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Open or Closed Pump System: Does it Matter?

Pump system on a table near a chair.

Some people think that it doesn’t matter if a breast pump system is open or closed. I disagree. I once saw a demonstration where the milk was pulled back into the motor.

Sorry, but the “ick” factor was just too much for me.

But let me get my emotional baggage out of the way and instead describe how the pump systems differ in terms of what these terms mean, why the barrier matters, and why a presumed “work-around” doesn’t actually work.  

What does it mean?

To my knowledge, all electric pumps are operated with a motor as part of the mechanism.  

Whether the pump system is an open system or a closed system depends on one factor: A barrier.

A closed system pump has a barrier between the collection kit and the actual mechanism of the pump.

An open-system pump, however, does not have such a barrier.

Why the barrier matters

The barrier prevents contamination of the milk; the milk cannot get into the actual pump mechanism. Common contaminants are bacteria, viruses, and fungi (specifically, mold.)

So the bigger question is, does it matter if the contaminated milk is consumed by the baby?

Well, you tell me!

To my knowledge, we have no studies to prove that such contamination is harmful. (And who would fund those studies?)

But my question is, “Why wouldn’t it be?” Do any of us want to expose ourselves or anyone else to contaminated food or fluid?

You’ve heard me say that milk collection and storage “depends” on so many factors. So, here I’ll say that if I had a preterm or compromised infant, I would immediately be cognizant of how the pump is part of the collection process.

Can you work around the threat?

People often ask if they can simply “sterilize” the inside of an open pump system or buy new parts or something.

The answer is, no.

First, there’s a big difference among these five activities:

  • cleaning
  • disinfecting
  • decontaminating
  • sanitizing
  • sterilizing

Hence, I cringe when I read the suggestion to “sterilize” the pump’s mechanism. I don’t think that’s possible.  To do any of the above-mentioned five activities:

First, you’d need to completely disassemble the pump’s innards. Most of us don’t have the skill do that, much less to put the parts back together so the pump works!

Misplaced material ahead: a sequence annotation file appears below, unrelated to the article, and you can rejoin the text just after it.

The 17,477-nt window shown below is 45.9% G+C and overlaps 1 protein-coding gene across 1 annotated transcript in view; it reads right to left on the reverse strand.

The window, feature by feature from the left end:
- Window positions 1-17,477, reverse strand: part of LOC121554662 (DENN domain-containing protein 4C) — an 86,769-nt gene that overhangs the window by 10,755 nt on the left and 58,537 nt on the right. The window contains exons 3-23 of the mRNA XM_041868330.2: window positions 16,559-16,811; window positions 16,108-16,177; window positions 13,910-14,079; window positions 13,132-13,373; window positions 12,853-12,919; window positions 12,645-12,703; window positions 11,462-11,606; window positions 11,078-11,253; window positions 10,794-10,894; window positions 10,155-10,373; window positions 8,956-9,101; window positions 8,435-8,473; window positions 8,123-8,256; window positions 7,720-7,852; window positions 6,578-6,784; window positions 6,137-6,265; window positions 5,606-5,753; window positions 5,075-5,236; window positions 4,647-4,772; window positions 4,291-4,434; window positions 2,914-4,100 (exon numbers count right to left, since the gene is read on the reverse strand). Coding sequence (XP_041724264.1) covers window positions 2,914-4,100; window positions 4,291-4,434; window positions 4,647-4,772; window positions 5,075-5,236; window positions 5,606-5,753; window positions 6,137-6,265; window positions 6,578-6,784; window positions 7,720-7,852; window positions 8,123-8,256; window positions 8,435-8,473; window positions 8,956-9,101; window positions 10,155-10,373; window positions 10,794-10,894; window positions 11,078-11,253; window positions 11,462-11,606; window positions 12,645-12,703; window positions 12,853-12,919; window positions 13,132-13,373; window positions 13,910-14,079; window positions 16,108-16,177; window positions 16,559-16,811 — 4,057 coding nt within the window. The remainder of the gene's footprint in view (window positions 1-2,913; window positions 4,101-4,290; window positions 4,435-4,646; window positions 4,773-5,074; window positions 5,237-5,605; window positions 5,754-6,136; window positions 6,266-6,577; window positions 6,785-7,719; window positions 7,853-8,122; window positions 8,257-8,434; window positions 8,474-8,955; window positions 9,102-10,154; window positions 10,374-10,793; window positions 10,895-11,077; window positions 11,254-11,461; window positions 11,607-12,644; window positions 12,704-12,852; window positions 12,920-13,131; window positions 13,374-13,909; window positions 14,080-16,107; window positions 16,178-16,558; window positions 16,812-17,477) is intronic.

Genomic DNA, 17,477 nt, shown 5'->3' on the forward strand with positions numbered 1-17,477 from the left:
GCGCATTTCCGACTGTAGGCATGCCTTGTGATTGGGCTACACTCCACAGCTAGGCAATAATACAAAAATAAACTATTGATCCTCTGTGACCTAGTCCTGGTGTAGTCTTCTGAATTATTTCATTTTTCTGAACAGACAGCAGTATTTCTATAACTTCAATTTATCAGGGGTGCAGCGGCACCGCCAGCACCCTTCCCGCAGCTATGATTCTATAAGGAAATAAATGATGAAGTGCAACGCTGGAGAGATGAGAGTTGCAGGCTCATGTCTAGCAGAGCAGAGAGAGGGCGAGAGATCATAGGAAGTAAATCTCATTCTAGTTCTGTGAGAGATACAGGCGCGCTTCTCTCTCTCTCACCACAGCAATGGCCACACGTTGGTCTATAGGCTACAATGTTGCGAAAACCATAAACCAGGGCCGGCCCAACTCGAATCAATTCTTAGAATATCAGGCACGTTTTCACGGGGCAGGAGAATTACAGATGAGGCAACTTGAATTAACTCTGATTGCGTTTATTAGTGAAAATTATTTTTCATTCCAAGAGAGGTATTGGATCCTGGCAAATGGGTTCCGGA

Second, I don’t see how you would actually perform one of those activities on some of those parts. Have you seen those parts? (View here; view the motor, gear box, wires, etc., start around 1:10.) To me, that just doesn’t seem realistic.

These are by no means all the pumps on the market. But they represent what I would consider to be fairly popular models that offer closed pump systems.

                                       Closed System Pumps

Ameda                           Elite™, Platinum™, portable MYA

Ardo                               Calypso, Carum

Freemie                          Liberty II, Independence

Lansinoh                        Signature Pro™, Smartpump 2.0

Lucina                            Melodi One

Medela                           Symphony

Avoiding misconceptions

A multi-user pump may or may not have a closed pump system. Stay tuned for a post on multi-user versus single user pumps!

I can’t tell you what to buy. I could probably talk all day about criteria for buying one breast pump over another. But certainly, whether the pump had a closed system would be a major selling point for me.

How did you choose your pump? Is it an open or closed pump system? Share your experiences in the comments below!

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2 Comments

  1. Kim Cook

    I did not know there was an open system on a pump! And my other assumption is that our multi-use pumps are close systems. Interested to hear your comments

  2. Marie Biancuzzo

    Kim, always great to hear from you! This whole open-versus-closed-systems topic is something that doesn’t get much discussion. Stay tuned, I have an entire post scheduled to talk about multi-user pumps versus single-user.

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